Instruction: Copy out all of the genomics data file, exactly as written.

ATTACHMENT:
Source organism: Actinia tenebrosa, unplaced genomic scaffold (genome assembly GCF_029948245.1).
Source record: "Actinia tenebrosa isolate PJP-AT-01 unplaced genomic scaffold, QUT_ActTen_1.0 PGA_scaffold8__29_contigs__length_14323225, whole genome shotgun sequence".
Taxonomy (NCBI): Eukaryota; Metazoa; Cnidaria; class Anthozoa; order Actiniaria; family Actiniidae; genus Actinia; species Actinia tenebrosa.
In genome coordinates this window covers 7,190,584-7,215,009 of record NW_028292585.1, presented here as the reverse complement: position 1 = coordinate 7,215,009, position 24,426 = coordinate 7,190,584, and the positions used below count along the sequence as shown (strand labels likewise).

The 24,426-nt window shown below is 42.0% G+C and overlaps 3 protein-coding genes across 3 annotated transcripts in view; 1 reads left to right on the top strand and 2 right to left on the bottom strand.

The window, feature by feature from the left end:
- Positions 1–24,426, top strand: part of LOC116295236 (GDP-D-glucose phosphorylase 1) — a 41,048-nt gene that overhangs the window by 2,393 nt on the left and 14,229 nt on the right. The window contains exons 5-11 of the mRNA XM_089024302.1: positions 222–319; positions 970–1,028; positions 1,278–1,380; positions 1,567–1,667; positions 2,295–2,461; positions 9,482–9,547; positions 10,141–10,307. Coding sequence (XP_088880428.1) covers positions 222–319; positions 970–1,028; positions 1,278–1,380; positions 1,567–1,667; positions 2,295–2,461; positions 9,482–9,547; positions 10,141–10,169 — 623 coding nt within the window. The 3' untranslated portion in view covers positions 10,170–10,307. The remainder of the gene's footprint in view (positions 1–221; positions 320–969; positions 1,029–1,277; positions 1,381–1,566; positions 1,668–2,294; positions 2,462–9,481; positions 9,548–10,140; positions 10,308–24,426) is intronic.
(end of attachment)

Source organism: Actinia tenebrosa, unplaced genomic scaffold (genome assembly GCF_029948245.1).
Source record: "Actinia tenebrosa isolate PJP-AT-01 unplaced genomic scaffold, QUT_ActTen_1.0 PGA_scaffold8__29_contigs__length_14323225, whole genome shotgun sequence".
Taxonomy (NCBI): Eukaryota; Metazoa; Cnidaria; class Anthozoa; order Actiniaria; family Actiniidae; genus Actinia; species Actinia tenebrosa.
In genome coordinates this window covers 7,190,584-7,215,009 of record NW_028292585.1, presented here as the reverse complement: position 1 = coordinate 7,215,009, position 24,426 = coordinate 7,190,584, and the positions used below count along the sequence as shown (strand labels likewise).

The 24,426-nt window shown below is 42.0% G+C and overlaps 3 protein-coding genes across 3 annotated transcripts in view; 1 reads left to right on the top strand and 2 right to left on the bottom strand.

The window, feature by feature from the left end:
- Positions 1–24,426, top strand: part of LOC116295236 (GDP-D-glucose phosphorylase 1) — a 41,048-nt gene that overhangs the window by 2,393 nt on the left and 14,229 nt on the right. The window contains exons 5-11 of the mRNA XM_089024302.1: positions 222–319; positions 970–1,028; positions 1,278–1,380; positions 1,567–1,667; positions 2,295–2,461; positions 9,482–9,547; positions 10,141–10,307. Coding sequence (XP_088880428.1) covers positions 222–319; positions 970–1,028; positions 1,278–1,380; positions 1,567–1,667; positions 2,295–2,461; positions 9,482–9,547; positions 10,141–10,169 — 623 coding nt within the window. The 3' untranslated portion in view covers positions 10,170–10,307. The remainder of the gene's footprint in view (positions 1–221; positions 320–969; positions 1,029–1,277; positions 1,381–1,566; positions 1,668–2,294; positions 2,462–9,481; positions 9,548–10,140; positions 10,308–24,426) is intronic.